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Radical Church

By John Caldwell
July 2017 | Review by Trevor Baker
  • Publisher: EP Books
  • ISBN: 978-1-78397-182-4
  • Pages: 168
  • Price: 8.99
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Book Review

In this book, John Caldwell gives a brief analysis of what has gone wrong with the church and the world. David Robertson writes in the foreword, ‘There is very little in this wee book that is new. You can find more detailed analysis of current cultural trends, contemporary church issues, historical developments and in-depth theology elsewhere’ (p.11).

That is true and, indeed, many of the book’s issues are regularly covered by evangelical newspapers and journals. Although the word ‘radical’ appears throughout the book, it is little more than a restatement of traditional evangelical Christian views.

Caldwell deals with the Fall and God’s solution, the cross. He analyses the thinking of our secular, humanistic culture, examining new attitudes to morality and sexuality. He sees that the world has, in many areas, infiltrated the church and caused her to be the less-than-radical counter-culture it was created to be.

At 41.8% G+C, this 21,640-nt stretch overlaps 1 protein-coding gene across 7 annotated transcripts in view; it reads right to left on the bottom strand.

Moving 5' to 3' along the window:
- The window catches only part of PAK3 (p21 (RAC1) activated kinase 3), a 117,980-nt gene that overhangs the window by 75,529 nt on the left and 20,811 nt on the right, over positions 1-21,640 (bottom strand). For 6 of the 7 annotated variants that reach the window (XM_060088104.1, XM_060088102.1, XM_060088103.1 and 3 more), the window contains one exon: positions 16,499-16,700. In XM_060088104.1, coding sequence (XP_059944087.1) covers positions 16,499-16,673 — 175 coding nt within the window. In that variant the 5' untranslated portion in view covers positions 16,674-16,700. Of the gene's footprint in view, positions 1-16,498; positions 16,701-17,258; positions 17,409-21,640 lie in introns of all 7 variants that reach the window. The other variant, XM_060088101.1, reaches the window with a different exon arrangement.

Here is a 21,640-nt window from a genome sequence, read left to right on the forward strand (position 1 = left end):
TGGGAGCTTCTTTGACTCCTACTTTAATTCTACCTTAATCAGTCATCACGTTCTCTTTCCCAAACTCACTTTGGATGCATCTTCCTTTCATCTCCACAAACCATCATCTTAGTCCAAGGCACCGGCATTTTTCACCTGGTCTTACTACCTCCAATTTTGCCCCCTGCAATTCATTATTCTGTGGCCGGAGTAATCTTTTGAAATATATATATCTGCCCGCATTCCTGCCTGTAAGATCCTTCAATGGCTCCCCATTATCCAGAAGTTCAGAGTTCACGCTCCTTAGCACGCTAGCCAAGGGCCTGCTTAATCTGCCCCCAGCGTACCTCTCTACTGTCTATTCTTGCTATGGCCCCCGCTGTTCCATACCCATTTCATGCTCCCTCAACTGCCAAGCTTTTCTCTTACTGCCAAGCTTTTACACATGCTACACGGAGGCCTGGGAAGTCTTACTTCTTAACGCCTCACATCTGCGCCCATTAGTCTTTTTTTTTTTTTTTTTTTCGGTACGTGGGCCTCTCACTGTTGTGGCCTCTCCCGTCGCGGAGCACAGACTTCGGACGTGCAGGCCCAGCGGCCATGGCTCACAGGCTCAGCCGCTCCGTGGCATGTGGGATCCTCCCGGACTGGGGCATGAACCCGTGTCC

This is fine as far as it goes, but, as early as the introduction it is clear that Caldwell’s thinking flows from his Presbyterian views. Although he continually stresses the importance of the Bible and sola Scriptura, it is obvious that the Westminster Confession is the filter through which he understands the Bible.

For not a few readers, there has been a ‘radical church’ since the Reformation — first called ‘Anabaptist’ and now largely represented by Baptist — that does not believe in the connection between church and state, nor in paedobaptism. It is a pity the author did not include this alternative perspective in dealing with this subject.

Trevor A. Baker


One thought on “Radical Church

  1. John Caldwell says:

    Thanks for the review Trevor. Hope you don’t mind me picking up a point or two? It sounds like you’ve read the book as an apologetic for Presbyterianism, and that it neglects to give place to credo-baptists.

    I’m surprised to hear that critique for a few reasons. 1) the publisher, EP Books are baptistic, 2) I intentionally aimed to make it ‘ecumenical’ — I even state that my aim is not for churches to adopt the WCF or the LBCF– but argue that baptists, and Pentecostals need to rediscover both their scriptural and ecclesiastical foundations. 3) I intentionally avoided secondary areas surrounding governance and baptism.

    tbh, the latter part of your review made me wonder if you had read the book right through?



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